We had the good fortune of connecting with Lana Lekarinou and we’ve shared our conversation below.
Hi Lana, we’d love to hear about how you approach risk and risk-taking
Risk-taking is part of being an artist and the central theme of my award-winning film, “The Sparkle.” I think in general it is part of the execution in the creative process. What I had not realized is that creativity can also become a liability. It is something that can not be purchased and therefore a direct threat to those who can’t possess it. At times they will even go to great lengths to suppress it in another. This was the situation I found myself in and it was this journey I wanted to document in my film. I think many creative women find themselves in circumstances where their talents are squandered, overlooked, and underutilized. Unfortunately, it can take a long time to find the courage and the strength to extricate oneself from certain relationships that are detrimental to the well being of the artist within. The decision to make the film also called for my taking a big financial risk. My father had passed away and left me some money. I was thinking the thing to do was to use it as a downpayment on a house. But inside I started painting a picture of what it would look if I were to use it instead to finance the making of the semi-autobiographical script I had just written. This was by no means an easy decision. The thought of owning a home was certainly welcoming and comforting while the thought of directing and producing a movie was altogether scary and exhilarating. Owning a home would be nice but it wasn’t what my lifelong dreams were about – making films is what filled my imagination and fueled my passion. I suppose ultimately it came down to the very essence of what my life and “The Sparkle” is all about, and that’s that sometimes you have to risk your life in order to save it.
Alright, so let’s move onto what keeps you busy professionally?
I had just turned 40 when I finally got the opportunity to make my film. As a child, I use to make “films” in my head before falling asleep. Some of these were completed in days, others took months to complete. I created the stories I wanted to tell, picked my wardrobe from the pages of magazines, and my leading characters from among my friends and acquaintances. My budget being as limitless as my imagination. This was my reality and it was thrilling. In college, however, I was discouraged from going into filmmaking and ended up with a degree in interior design instead. For years after that, I found myself working in a variety of fields, often far from my filmmaking aspirations. Still, somehow, someway I knew that someday I was going to make films. I know that many of us often find ourselves in situations that appear to be heading in the opposite direction of where we want to be. However, what I found is that it’s all part of the journey and that you will end up using every one of those obstacles in a way that will benefit your art and ultimately build your faith. Your childhood aspiration and dreams will materialize and be realized as long as you never stop believing in them, yourself, and the supernatural forces that are in place to help us when we take those risks.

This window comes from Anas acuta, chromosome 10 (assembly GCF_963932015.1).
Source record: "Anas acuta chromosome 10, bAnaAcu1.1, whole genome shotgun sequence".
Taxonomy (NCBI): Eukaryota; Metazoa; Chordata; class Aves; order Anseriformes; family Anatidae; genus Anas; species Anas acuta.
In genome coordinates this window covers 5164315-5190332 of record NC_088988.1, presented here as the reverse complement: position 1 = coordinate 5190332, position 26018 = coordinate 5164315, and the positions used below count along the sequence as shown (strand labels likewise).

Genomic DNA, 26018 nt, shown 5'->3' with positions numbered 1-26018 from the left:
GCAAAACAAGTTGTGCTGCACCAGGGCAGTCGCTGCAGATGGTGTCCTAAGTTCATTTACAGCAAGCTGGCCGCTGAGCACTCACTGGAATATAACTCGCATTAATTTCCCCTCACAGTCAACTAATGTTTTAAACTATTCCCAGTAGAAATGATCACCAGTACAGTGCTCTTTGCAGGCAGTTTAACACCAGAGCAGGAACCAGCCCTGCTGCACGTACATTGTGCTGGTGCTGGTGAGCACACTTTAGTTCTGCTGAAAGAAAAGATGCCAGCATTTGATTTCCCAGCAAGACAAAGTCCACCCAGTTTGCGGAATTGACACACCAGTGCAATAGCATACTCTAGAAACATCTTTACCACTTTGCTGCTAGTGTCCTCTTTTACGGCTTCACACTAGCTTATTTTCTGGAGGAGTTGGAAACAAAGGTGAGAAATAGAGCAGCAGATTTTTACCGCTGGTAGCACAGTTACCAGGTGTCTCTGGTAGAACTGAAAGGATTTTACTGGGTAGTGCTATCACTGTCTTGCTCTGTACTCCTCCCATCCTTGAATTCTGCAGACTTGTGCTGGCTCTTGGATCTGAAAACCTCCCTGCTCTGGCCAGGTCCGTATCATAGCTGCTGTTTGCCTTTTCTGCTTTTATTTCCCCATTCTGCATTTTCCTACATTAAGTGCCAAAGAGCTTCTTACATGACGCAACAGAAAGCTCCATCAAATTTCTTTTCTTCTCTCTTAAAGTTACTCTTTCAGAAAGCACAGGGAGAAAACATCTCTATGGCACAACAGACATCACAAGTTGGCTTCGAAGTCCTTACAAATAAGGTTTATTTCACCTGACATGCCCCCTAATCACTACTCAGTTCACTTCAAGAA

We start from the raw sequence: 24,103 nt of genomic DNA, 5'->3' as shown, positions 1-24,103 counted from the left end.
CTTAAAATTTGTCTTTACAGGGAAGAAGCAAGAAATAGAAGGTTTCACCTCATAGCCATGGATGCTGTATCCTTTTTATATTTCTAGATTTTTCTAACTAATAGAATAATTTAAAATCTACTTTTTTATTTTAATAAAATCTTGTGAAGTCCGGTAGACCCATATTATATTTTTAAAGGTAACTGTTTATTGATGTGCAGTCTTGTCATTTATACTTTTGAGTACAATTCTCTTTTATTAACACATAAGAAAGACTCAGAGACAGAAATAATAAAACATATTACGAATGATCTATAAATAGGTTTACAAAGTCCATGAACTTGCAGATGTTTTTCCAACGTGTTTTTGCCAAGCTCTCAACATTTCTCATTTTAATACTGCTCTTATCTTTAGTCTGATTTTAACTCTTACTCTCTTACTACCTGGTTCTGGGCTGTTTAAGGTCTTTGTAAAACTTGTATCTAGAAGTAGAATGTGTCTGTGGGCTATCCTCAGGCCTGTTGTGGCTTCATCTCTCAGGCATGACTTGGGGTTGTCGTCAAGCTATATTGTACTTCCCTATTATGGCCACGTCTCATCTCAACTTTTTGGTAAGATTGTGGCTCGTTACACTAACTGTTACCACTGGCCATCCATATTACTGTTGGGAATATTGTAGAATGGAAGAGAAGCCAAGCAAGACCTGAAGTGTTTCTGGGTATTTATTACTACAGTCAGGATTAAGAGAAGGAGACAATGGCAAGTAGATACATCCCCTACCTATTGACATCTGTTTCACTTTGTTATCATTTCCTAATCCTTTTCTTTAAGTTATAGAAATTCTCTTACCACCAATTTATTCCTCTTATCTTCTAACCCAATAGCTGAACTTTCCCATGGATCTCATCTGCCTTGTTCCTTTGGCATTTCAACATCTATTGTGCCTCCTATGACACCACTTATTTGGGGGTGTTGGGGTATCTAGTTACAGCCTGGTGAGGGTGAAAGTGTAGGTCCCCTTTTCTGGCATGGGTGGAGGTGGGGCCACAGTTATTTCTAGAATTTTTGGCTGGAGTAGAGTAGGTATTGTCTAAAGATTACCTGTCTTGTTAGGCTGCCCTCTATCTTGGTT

Let’s say your best friend was visiting the area and you wanted to show them the best time ever. Where would you take them? Give us a little itinerary – say it was a week long trip, where would you eat, drink, visit, hang out, etc.
I like to introduce people to L.A. with a hike in the canyons. Out-of-towners are always amazed by the natural beauty of the city and the countless spots where one can enjoy nature walks and hikes. This is a good way to set up the views and point out the spots we will be visiting. Like Malibu with its beautiful beaches and canyon drives. Downtown L.A. boasts such beautiful architecture of historical interest and fantastic restaurants making it an all-time favorite place to explore. But my absolute favorite thing is to go to the desert. As far as I’m concerned anything in or around Palm Springs is perfection. I don’t care what time of year it is. I love the dry heat and the cobalt blue skies after the sunsets. The cool evening breezes, and the way the stars shine in those endless skies.
Shoutout is all about shouting out others who you feel deserve additional recognition and exposure. Who would you like to shoutout?
I am profoundly grateful for my cinematographer John Honore. An extremely talented and knowledgeable cinematographer it was very generous of him to agree to work with someone who was so green.